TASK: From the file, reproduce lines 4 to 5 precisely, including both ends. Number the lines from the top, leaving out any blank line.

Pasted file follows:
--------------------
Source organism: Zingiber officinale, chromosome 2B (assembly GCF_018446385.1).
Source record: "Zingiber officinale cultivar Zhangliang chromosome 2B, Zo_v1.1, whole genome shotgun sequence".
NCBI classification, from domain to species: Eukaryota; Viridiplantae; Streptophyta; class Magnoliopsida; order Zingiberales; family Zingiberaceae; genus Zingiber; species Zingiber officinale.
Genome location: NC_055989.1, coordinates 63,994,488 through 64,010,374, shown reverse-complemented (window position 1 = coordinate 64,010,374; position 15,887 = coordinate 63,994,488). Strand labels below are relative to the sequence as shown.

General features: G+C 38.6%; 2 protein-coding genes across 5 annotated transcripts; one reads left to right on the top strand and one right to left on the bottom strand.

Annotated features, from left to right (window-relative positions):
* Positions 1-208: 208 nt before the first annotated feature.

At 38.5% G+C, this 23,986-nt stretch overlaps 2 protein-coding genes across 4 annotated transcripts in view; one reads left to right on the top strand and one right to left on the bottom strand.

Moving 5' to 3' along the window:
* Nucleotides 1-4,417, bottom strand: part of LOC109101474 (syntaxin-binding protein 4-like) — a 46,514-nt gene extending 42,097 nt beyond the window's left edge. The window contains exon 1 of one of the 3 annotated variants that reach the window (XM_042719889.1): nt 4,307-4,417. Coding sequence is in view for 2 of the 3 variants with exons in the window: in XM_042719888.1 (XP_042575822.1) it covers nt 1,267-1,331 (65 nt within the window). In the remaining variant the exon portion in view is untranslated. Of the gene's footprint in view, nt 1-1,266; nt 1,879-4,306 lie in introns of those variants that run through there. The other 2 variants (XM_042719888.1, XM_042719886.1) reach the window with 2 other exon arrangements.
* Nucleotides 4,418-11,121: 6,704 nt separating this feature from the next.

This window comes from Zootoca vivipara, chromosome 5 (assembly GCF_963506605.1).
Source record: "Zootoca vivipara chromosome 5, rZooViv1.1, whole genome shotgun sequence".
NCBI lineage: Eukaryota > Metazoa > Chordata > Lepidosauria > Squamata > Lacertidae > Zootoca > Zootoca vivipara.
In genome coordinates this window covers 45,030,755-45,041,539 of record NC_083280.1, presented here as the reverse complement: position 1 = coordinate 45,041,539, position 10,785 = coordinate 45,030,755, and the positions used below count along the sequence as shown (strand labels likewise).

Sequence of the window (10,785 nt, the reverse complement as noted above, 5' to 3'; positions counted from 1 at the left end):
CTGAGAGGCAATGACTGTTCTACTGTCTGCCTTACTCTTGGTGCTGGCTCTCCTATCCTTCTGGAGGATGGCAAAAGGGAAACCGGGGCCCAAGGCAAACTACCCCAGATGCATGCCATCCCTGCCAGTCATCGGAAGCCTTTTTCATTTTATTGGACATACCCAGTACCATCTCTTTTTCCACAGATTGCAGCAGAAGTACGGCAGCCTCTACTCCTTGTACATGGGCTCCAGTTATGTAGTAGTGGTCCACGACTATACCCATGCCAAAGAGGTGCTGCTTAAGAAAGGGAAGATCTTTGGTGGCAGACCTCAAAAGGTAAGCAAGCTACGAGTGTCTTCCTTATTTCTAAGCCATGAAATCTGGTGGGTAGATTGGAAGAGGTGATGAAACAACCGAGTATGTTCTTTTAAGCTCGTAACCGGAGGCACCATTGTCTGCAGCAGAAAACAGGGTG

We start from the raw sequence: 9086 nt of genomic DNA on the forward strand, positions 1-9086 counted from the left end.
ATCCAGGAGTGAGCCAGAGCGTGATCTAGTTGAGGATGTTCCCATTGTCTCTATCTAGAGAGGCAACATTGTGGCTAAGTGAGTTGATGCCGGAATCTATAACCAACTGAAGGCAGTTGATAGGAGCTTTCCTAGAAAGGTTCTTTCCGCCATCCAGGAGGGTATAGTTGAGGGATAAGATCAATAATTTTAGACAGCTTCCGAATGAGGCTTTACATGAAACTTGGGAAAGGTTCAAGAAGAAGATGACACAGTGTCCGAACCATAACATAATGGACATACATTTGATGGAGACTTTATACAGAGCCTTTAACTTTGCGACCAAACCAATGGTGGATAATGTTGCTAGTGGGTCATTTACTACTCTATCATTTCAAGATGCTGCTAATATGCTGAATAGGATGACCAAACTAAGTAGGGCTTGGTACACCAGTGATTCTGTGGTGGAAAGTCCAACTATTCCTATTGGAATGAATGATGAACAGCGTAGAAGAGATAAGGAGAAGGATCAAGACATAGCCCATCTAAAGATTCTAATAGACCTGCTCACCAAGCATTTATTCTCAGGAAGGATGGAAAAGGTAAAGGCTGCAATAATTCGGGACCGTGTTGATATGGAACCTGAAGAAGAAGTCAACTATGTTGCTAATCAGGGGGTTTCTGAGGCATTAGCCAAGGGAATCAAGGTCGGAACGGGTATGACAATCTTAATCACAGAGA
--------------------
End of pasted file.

Genome location: NC_055989.1, coordinates 63,994,488 through 64,010,374, shown reverse-complemented (window position 1 = coordinate 64,010,374; position 15,887 = coordinate 63,994,488). Strand labels below are relative to the sequence as shown.

General features: G+C 38.6%; 2 protein-coding genes across 5 annotated transcripts; one reads left to right on the top strand and one right to left on the bottom strand.